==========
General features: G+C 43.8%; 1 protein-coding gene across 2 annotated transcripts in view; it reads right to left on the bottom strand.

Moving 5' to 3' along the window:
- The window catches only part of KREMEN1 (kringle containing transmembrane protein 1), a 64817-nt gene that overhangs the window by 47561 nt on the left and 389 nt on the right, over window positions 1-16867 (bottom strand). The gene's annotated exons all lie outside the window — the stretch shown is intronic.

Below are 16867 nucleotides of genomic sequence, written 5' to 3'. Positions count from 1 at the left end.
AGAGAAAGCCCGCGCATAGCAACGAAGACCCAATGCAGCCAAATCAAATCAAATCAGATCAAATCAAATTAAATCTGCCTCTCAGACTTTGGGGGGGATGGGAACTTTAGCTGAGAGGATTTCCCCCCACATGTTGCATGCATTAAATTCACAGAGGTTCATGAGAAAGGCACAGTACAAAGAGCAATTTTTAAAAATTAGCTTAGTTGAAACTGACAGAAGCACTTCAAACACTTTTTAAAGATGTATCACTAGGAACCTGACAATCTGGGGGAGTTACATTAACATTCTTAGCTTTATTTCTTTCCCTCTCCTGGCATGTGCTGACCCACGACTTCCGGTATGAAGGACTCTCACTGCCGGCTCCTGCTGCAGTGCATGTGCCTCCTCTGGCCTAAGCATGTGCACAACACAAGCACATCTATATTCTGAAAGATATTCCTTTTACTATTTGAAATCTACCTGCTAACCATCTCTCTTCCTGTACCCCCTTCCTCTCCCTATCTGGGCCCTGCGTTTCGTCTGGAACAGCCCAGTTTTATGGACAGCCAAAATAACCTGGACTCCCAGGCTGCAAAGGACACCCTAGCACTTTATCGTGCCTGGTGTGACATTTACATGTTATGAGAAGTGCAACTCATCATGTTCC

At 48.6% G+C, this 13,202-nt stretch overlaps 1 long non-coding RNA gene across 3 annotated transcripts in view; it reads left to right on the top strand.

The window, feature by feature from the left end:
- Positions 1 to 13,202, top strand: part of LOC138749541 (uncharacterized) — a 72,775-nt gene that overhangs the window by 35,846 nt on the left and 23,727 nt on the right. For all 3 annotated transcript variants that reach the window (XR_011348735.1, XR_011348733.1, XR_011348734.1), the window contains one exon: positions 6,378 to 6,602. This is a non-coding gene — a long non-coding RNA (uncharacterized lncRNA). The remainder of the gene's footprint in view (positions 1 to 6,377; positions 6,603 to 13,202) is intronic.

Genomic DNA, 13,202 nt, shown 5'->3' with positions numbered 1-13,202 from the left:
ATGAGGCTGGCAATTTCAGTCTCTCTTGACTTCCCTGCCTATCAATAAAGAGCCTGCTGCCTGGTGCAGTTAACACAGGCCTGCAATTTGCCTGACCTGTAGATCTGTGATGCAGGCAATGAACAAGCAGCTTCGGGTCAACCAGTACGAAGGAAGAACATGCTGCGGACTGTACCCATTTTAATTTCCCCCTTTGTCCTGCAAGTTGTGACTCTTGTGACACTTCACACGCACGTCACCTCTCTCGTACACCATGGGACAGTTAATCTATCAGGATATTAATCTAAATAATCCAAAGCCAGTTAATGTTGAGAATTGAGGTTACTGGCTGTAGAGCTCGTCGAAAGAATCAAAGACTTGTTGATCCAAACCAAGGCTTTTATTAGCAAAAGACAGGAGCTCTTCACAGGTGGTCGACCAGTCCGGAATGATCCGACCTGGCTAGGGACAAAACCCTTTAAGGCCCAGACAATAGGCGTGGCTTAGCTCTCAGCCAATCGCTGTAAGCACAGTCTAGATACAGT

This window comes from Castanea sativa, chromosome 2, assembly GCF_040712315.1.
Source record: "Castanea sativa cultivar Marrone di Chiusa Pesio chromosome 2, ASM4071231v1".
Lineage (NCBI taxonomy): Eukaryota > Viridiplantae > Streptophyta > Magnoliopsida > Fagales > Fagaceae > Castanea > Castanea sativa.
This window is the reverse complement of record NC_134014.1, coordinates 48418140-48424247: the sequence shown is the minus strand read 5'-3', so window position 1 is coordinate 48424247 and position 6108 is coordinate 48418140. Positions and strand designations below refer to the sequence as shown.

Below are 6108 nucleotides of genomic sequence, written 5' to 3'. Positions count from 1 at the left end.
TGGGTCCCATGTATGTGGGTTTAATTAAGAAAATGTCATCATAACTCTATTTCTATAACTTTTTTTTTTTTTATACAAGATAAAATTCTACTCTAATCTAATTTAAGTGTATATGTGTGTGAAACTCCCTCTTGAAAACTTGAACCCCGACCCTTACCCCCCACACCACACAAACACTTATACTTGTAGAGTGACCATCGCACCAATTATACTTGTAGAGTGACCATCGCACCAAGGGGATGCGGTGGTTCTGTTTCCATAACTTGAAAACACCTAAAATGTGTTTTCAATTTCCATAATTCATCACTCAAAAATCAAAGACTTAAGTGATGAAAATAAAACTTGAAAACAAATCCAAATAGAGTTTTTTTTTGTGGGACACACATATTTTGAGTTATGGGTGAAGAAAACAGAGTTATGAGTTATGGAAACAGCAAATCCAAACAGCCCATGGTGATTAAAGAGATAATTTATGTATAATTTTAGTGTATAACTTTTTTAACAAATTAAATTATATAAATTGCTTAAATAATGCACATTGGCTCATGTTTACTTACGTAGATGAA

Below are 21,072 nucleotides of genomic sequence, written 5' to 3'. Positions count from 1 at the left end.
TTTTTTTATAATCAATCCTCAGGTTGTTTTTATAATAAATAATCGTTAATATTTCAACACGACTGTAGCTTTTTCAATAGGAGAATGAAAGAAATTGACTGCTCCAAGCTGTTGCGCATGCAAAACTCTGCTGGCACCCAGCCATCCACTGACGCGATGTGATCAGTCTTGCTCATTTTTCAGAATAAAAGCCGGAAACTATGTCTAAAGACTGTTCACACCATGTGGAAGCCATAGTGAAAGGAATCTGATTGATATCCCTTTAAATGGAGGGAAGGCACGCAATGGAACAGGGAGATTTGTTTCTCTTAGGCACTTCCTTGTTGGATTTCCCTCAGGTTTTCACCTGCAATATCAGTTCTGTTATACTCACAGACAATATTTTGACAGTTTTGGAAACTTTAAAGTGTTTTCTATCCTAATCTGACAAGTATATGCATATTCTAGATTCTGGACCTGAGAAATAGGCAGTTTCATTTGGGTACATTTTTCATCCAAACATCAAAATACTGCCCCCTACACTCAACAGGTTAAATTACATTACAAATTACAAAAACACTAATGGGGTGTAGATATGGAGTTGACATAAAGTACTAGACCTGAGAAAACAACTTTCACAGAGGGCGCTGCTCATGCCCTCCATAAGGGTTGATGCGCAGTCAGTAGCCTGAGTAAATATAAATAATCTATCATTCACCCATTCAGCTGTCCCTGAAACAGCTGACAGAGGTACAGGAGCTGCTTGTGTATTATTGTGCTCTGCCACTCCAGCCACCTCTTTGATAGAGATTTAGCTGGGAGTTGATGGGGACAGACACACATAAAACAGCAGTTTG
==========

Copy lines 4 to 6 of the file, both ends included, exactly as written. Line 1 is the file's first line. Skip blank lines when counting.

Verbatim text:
Below are 16867 nucleotides of genomic sequence, written 5' to 3'. Positions count from 1 at the left end.
AGAGAAAGCCCGCGCATAGCAACGAAGACCCAATGCAGCCAAATCAAATCAAATCAGATCAAATCAAATTAAATCTGCCTCTCAGACTTTGGGGGGGATGGGAACTTTAGCTGAGAGGATTTCCCCCCACATGTTGCATGCATTAAATTCACAGAGGTTCATGAGAAAGGCACAGTACAAAGAGCAATTTTTAAAAATTAGCTTAGTTGAAACTGACAGAAGCACTTCAAACACTTTTTAAAGATGTATCACTAGGAACCTGACAATCTGGGGGAGTTACATTAACATTCTTAGCTTTATTTCTTTCCCTCTCCTGGCATGTGCTGACCCACGACTTCCGGTATGAAGGACTCTCACTGCCGGCTCCTGCTGCAGTGCATGTGCCTCCTCTGGCCTAAGCATGTGCACAACACAAGCACATCTATATTCTGAAAGATATTCCTTTTACTATTTGAAATCTACCTGCTAACCATCTCTCTTCCTGTACCCCCTTCCTCTCCCTATCTGGGCCCTGCGTTTCGTCTGGAACAGCCCAGTTTTATGGACAGCCAAAATAACCTGGACTCCCAGGCTGCAAAGGACACCCTAGCACTTTATCGTGCCTGGTGTGACATTTACATGTTATGAGAAGTGCAACTCATCATGTTCC

At 48.6% G+C, this 13,202-nt stretch overlaps 1 long non-coding RNA gene across 3 annotated transcripts in view; it reads left to right on the top strand.